Dutch cyclist Fabio Jakobsen admitted on Tuesday he was “very grateful” to be alive after his dreadful accident on the Tour of Poland earlier this month.
The 23-year-old Deceuninck-Quick Step rider was making his first public comment on the horrifying opening stage crash on August 5 which left him fighting for his life with severe facial injuries.
He was placed in a medically-induced coma and underwent a five-hour operation, regaining consciousness two days later.
In an emotional statement on his team’s website he acknowledged the enormous debt he owed to all the medical personnel involved in his treatment.
“The trauma doctors and nurses at the finish line in Katowice saved my life, for which I am extremely grateful to them,” he said.
“I spent a week in the intensive care unit at St. Barbara hospital in Sosnowiec. Here they immediately operated on me for five hours and gave me the chance to live. I am very grateful to all employees of this hospital.
“It was a difficult, dark period for me in the ICU, where I was afraid of not surviving.”
Jakobsen’s condition improved sufficiently for him to be moved back home to the Netherlands last week, but “multiple surgeries and treatments to fix facial injuries” lie ahead.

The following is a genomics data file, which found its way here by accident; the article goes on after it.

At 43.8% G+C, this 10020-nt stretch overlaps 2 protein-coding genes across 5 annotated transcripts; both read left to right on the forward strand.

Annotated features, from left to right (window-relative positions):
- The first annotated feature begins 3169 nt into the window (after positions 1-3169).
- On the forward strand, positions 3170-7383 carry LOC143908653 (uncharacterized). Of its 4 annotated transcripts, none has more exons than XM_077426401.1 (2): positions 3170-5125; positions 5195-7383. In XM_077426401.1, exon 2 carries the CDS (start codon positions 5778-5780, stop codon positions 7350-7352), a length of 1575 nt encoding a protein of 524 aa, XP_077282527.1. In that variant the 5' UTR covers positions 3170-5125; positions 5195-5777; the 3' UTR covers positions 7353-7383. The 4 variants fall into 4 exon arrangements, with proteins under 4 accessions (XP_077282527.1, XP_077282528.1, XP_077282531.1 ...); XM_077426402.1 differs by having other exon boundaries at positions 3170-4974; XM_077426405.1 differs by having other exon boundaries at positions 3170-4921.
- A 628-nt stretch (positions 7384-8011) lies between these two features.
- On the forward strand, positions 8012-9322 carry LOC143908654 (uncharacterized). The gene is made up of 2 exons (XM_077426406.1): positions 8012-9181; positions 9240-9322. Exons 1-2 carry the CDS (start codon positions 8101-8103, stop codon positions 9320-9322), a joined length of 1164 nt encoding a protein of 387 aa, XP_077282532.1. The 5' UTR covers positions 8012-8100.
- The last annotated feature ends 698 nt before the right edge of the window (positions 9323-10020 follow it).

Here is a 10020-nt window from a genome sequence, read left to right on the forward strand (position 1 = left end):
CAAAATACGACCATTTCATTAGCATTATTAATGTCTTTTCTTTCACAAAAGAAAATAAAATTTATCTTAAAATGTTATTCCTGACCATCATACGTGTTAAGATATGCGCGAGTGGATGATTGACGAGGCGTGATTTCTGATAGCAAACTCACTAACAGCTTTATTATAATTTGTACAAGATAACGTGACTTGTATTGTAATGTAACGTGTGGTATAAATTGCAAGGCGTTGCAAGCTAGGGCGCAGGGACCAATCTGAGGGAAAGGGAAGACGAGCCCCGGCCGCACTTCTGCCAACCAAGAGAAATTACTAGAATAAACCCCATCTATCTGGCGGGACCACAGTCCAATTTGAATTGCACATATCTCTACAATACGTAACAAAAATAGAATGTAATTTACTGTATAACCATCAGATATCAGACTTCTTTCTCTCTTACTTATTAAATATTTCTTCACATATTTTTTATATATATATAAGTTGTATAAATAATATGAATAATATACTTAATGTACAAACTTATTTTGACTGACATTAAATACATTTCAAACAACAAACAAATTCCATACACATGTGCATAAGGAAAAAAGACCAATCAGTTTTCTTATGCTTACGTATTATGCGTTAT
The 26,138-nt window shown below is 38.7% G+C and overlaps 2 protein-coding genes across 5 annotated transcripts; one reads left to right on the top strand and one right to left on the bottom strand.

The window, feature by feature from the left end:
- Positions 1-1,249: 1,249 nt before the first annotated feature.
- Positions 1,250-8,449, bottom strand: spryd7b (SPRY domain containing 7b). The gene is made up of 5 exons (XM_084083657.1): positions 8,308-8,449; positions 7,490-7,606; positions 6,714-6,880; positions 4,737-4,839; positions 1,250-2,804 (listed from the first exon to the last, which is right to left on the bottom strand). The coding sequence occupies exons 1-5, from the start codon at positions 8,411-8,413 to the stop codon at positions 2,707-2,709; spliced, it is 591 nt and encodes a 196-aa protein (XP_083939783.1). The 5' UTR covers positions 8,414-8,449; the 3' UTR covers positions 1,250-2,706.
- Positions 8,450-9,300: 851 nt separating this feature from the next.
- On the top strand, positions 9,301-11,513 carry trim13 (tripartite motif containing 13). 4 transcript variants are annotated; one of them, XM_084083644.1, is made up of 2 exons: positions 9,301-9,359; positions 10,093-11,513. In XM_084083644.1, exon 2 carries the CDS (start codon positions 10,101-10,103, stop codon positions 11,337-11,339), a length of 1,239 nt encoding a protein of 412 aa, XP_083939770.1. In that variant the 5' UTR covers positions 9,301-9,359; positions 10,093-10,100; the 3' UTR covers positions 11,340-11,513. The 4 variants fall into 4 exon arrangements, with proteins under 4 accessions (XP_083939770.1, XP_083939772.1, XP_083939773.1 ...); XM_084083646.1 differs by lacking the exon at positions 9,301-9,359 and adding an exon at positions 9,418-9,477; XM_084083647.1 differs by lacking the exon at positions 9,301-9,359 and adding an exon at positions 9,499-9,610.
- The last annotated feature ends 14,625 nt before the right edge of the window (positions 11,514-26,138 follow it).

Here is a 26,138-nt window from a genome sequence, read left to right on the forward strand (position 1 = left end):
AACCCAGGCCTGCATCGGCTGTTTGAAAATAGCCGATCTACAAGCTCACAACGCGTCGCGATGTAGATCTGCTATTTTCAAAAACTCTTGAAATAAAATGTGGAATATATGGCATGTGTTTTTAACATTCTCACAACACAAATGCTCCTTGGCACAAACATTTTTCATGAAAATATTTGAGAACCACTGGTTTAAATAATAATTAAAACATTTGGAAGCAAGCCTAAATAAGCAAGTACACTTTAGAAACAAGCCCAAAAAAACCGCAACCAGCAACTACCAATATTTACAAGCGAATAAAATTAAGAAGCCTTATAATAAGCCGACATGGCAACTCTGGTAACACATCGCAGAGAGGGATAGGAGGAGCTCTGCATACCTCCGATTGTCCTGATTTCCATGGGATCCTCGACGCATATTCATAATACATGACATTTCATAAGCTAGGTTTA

“Currently I am at home,” he added, “where the wounds in my face and my injuries can continue to recover”.
“In addition, I have to rest a lot in the coming months because of a severe concussion.”
He continued: “I want to let everyone know that I am very grateful that I am still alive.
“All the messages and words of support have given me tremendous strength. Step by step I can slowly look to the future, and I will fight to recover.”
Jakobsen was thrown into and over a barrier at 80 kilometres an hour (50mph) as he raced elbow-to-elbow with fellow Dutchman Dylan Groenewegen on the opening stage in Katowice.
Groenewegen, from the Jumbo-Visma team, veered suddenly to the right, squeezing his compatriot into the security wall. Jakobsen somersaulted over the barriers before colliding with a race official.
Groenewegen went on to win the stage but was later disqualified. He has been suspended by his team pending an investigation from the UCI, cycling’s governing body.
Jakobsen’s Belgian teammate Remco Evenepoel won the Polish race, only to suffer a horror fall himself in Saturday’s Tour of Lombardy one-day classic.
He was flown home from Italy on Monday to continue his recovery from a fractured pelvis suffered in his spectacular season-ending spill when he plunged off a bridge and into a ravine.
Jakobsen concluded his message with particular thanks to “Dr. Rafael, who was my surgeon in Poland, Dr. Vanmol, who was present as a team doctor in Poland, (team boss) Patrick Lefevere who brought my family close to me” and “Agata Lang and family who, on behalf of the Tour of Poland, did very well in taking care of my family”.